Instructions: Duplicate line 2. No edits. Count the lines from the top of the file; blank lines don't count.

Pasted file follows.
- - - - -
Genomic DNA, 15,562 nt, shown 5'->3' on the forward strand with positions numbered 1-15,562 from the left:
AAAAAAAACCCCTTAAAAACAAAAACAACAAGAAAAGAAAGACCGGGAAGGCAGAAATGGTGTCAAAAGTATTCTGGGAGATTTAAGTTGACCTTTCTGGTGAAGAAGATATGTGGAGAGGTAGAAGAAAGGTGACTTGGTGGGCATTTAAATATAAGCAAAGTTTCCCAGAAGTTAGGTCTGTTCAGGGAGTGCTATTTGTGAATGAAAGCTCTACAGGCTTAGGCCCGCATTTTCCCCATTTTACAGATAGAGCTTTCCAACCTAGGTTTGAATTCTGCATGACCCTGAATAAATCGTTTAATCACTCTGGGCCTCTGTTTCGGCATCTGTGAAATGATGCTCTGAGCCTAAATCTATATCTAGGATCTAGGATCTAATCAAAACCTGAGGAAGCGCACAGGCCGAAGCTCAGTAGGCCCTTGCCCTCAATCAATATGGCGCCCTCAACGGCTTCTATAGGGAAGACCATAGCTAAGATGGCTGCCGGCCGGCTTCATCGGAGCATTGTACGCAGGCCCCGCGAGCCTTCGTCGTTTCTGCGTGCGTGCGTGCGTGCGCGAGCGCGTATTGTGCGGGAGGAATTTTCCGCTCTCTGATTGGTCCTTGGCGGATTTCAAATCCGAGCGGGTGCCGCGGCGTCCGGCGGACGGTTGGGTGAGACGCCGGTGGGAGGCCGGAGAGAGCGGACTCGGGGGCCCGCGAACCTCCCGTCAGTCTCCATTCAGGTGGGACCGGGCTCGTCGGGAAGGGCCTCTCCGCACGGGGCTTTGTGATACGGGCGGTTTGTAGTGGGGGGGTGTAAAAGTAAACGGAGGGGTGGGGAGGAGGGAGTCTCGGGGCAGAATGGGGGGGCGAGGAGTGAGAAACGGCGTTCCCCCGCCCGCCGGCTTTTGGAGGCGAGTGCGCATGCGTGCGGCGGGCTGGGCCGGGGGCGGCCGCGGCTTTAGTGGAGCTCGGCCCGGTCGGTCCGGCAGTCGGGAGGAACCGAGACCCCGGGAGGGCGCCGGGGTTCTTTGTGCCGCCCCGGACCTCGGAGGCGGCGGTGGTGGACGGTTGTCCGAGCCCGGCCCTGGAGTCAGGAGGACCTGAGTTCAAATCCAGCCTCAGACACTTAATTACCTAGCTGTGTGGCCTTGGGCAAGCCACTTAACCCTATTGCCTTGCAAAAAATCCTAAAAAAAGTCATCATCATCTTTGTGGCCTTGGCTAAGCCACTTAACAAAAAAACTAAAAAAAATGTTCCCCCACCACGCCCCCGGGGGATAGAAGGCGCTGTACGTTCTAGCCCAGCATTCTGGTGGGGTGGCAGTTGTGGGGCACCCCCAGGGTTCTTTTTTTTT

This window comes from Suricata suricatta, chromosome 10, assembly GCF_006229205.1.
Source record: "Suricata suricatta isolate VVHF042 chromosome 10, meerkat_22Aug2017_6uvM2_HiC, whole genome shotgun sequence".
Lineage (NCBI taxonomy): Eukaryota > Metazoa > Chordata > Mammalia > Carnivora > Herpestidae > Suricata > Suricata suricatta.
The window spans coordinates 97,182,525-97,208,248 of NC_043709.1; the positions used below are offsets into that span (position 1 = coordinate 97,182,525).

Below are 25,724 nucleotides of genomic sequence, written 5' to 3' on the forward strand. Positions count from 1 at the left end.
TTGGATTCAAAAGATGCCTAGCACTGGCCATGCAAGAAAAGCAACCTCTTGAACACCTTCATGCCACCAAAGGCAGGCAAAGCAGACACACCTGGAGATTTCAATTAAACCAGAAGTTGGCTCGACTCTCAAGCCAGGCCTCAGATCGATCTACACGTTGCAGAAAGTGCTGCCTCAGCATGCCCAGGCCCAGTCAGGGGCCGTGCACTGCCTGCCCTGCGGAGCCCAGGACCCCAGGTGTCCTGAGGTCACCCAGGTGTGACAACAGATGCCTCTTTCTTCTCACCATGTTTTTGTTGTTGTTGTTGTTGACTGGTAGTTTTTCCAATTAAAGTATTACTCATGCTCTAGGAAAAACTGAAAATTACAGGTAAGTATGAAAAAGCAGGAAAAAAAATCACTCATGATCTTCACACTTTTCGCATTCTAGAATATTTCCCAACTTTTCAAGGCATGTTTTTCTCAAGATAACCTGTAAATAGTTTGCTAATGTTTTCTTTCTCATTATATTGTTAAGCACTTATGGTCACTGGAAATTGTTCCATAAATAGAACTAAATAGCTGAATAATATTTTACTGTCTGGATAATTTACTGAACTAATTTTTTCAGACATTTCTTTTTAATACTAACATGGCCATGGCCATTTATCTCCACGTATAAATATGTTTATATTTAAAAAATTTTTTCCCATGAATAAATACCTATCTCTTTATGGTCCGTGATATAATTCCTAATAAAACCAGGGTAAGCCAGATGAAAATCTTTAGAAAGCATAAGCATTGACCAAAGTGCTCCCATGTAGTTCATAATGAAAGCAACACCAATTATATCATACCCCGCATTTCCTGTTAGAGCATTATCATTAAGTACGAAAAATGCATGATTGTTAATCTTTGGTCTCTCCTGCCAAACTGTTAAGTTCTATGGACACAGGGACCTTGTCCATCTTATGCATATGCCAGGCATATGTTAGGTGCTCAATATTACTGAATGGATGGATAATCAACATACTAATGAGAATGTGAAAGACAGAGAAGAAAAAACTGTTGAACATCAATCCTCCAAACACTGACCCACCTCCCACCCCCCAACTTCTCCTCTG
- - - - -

AAAAAAAACCCCTTAAAAACAAAAACAACAAGAAAAGAAAGACCGGGAAGGCAGAAATGGTGTCAAAAGTATTCTGGGAGATTTAAGTTGACCTTTCTGGTGAAGAAGATATGTGGAGAGGTAGAAGAAAGGTGACTTGGTGGGCATTTAAATATAAGCAAAGTTTCCCAGAAGTTAGGTCTGTTCAGGGAGTGCTATTTGTGAATGAAAGCTCTACAGGCTTAGGCCCGCATTTTCCCCATTTTACAGATAGAGCTTTCCAACCTAGGTTTGAATTCTGCATGACCCTGAATAAATCGTTTAATCACTCTGGGCCTCTGTTTCGGCATCTGTGAAATGATGCTCTGAGCCTAAATCTATATCTAGGATCTAGGATCTAATCAAAACCTGAGGAAGCGCACAGGCCGAAGCTCAGTAGGCCCTTGCCCTCAATCAATATGGCGCCCTCAACGGCTTCTATAGGGAAGACCATAGCTAAGATGGCTGCCGGCCGGCTTCATCGGAGCATTGTACGCAGGCCCCGCGAGCCTTCGTCGTTTCTGCGTGCGTGCGTGCGTGCGCGAGCGCGTATTGTGCGGGAGGAATTTTCCGCTCTCTGATTGGTCCTTGGCGGATTTCAAATCCGAGCGGGTGCCGCGGCGTCCGGCGGACGGTTGGGTGAGACGCCGGTGGGAGGCCGGAGAGAGCGGACTCGGGGGCCCGCGAACCTCCCGTCAGTCTCCATTCAGGTGGGACCGGGCTCGTCGGGAAGGGCCTCTCCGCACGGGGCTTTGTGATACGGGCGGTTTGTAGTGGGGGGGTGTAAAAGTAAACGGAGGGGTGGGGAGGAGGGAGTCTCGGGGCAGAATGGGGGGGCGAGGAGTGAGAAACGGCGTTCCCCCGCCCGCCGGCTTTTGGAGGCGAGTGCGCATGCGTGCGGCGGGCTGGGCCGGGGGCGGCCGCGGCTTTAGTGGAGCTCGGCCCGGTCGGTCCGGCAGTCGGGAGGAACCGAGACCCCGGGAGGGCGCCGGGGTTCTTTGTGCCGCCCCGGACCTCGGAGGCGGCGGTGGTGGACGGTTGTCCGAGCCCGGCCCTGGAGTCAGGAGGACCTGAGTTCAAATCCAGCCTCAGACACTTAATTACCTAGCTGTGTGGCCTTGGGCAAGCCACTTAACCCTATTGCCTTGCAAAAAATCCTAAAAAAAGTCATCATCATCTTTGTGGCCTTGGCTAAGCCACTTAACAAAAAAACTAAAAAAAATGTTCCCCCACCACGCCCCCGGGGGATAGAAGGCGCTGTACGTTCTAGCCCAGCATTCTGGTGGGGTGGCAGTTGTGGGGCACCCCCAGGGTTCTTTTTTTTT